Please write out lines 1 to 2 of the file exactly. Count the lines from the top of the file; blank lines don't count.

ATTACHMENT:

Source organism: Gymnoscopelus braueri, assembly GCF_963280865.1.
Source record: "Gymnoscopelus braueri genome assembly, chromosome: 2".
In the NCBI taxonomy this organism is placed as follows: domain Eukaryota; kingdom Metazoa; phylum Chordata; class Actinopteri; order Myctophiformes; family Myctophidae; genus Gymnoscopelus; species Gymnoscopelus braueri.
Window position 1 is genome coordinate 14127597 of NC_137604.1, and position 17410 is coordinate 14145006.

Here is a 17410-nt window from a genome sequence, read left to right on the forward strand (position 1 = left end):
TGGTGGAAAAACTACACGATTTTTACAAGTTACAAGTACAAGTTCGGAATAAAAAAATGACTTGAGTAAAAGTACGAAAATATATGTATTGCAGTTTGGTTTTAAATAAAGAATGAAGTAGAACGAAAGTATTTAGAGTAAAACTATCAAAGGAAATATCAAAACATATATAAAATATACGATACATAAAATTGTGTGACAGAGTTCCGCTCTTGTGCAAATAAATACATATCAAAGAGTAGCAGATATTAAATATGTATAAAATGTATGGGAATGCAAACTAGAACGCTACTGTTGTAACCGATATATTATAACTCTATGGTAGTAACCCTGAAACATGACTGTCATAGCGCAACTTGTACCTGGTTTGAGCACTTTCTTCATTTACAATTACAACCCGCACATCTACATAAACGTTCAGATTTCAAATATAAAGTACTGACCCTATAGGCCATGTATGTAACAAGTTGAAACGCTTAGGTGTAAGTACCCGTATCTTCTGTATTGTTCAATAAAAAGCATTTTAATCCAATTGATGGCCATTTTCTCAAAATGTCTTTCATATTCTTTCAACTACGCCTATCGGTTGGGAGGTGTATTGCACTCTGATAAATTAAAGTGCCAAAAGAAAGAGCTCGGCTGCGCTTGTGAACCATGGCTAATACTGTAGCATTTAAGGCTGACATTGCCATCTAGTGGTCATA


Source organism: Gymnoscopelus braueri, assembly GCF_963280865.1.
Source record: "Gymnoscopelus braueri genome assembly, chromosome: 2".